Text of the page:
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McGill ECE Seminar

Distributed Estimation and Recursive Composite Hypothesis Testing: A Consensus + Innovations Approach

Anit Kumar Sahu
Electrical and Computer Engineering Carnegie Mellon University

July 19, 2017 at  11:00 AM
McConnell Engineering Room 603


The heterogeneity and enormity of static and streaming data nowadays calls for systematic distributed processing of the data while keeping up with the accuracy wth provable guarantees. For example, in any online digital advertising platform estimating the click through rate of an ad impression is paramount to the advertiser and also to the advertising platform. However, the impressions are shown across different advertisement sections in different apps which basically makes the data inherently distributed and the rate of an impression slotted at one in 30 ms makes the data volume enormous and of streaming nature which makes batch processing prohibitive.

In this talk, I will first present a distributed weighted non-linear least squares algorithm, namely CIWNLS, where the task is to estimate a possible high-dimensional parameter from data which is a time-series of noise corrupted non-linear function of the parameter distributed across agents in multi-agent network. Furthermore, I will establish the order-optimal convergence rate of the estimator and benchmark the performance with respect to the centralized estimator in terms of the asymptotic covariance. In the second part of the talk, I will focus on recursive distributed composite hypothesis testing, where the task is to estimate the possibly high-dimensional state of the environment through streaming data distributed across different agents in a multi-agent network, where the state of the estimator is indistinguishable locally at each agent. In particular, I will present two algorithms namely CIGLRT-L and CIGLRT-NL, of the consensus+innovations type, where instead of the classical batch processing based Generalized Likelihood Ratio Tests (GLRT), the data is processed in a sequential yet online manner. In spite of the online nature yielding sub-optimal test statistics, I will show that both the algorithms admit exponentially decaying probabilities of error.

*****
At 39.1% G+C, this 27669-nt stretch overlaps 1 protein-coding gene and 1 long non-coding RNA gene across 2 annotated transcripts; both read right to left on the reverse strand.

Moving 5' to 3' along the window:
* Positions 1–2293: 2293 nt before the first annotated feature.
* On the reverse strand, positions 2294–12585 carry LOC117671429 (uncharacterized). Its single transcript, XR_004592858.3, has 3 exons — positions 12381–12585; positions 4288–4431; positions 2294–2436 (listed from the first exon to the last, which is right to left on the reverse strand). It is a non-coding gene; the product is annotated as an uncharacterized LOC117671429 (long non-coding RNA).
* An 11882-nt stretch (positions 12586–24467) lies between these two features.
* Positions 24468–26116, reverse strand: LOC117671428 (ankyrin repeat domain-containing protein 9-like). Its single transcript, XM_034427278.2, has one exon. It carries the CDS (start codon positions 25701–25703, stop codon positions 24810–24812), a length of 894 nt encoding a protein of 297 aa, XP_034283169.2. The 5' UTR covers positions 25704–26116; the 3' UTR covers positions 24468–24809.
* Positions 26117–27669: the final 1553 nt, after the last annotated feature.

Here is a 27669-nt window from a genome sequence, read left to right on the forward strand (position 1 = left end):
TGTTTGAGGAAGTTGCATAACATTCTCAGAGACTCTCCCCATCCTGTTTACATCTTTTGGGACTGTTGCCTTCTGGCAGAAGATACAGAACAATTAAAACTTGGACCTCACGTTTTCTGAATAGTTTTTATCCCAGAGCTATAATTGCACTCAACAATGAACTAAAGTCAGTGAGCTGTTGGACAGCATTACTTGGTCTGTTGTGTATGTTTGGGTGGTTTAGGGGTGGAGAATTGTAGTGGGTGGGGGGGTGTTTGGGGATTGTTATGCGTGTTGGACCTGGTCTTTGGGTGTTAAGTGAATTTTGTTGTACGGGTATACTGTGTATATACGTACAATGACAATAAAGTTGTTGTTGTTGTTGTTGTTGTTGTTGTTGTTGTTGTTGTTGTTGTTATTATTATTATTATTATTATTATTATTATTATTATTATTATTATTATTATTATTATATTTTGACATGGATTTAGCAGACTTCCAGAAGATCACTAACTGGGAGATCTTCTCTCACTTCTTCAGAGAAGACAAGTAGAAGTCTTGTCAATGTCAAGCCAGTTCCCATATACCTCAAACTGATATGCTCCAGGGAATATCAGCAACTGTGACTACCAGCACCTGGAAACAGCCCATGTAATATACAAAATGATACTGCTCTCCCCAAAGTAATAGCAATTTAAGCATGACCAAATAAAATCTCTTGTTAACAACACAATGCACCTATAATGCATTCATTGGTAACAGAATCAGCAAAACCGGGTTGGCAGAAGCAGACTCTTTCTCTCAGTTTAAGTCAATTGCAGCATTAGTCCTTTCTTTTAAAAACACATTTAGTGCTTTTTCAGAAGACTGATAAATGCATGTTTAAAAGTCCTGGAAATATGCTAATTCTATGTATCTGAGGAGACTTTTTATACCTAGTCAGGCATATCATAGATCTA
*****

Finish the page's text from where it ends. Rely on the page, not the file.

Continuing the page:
Anit Kumar Sahu is a PhD candidate in the Department of Electrical and Computer Engineering at Carnegie Mellon University, Pittsburgh. He received a B.Tech. in Electronics and Electrical Communication Engineering and M.Tech. in Telecommunication Systems Engineering from the Indian Institute of Technology, Kharagpur, India, in May 2013. Since Fall 2013, he has been working towards his Ph.D. in Electrical and Computer Engineering at Carnegie Mellon University, Pittsburgh, PA. His research interests include distributed inference in large-scale stochastic systems,statistical machine learning, and information theory.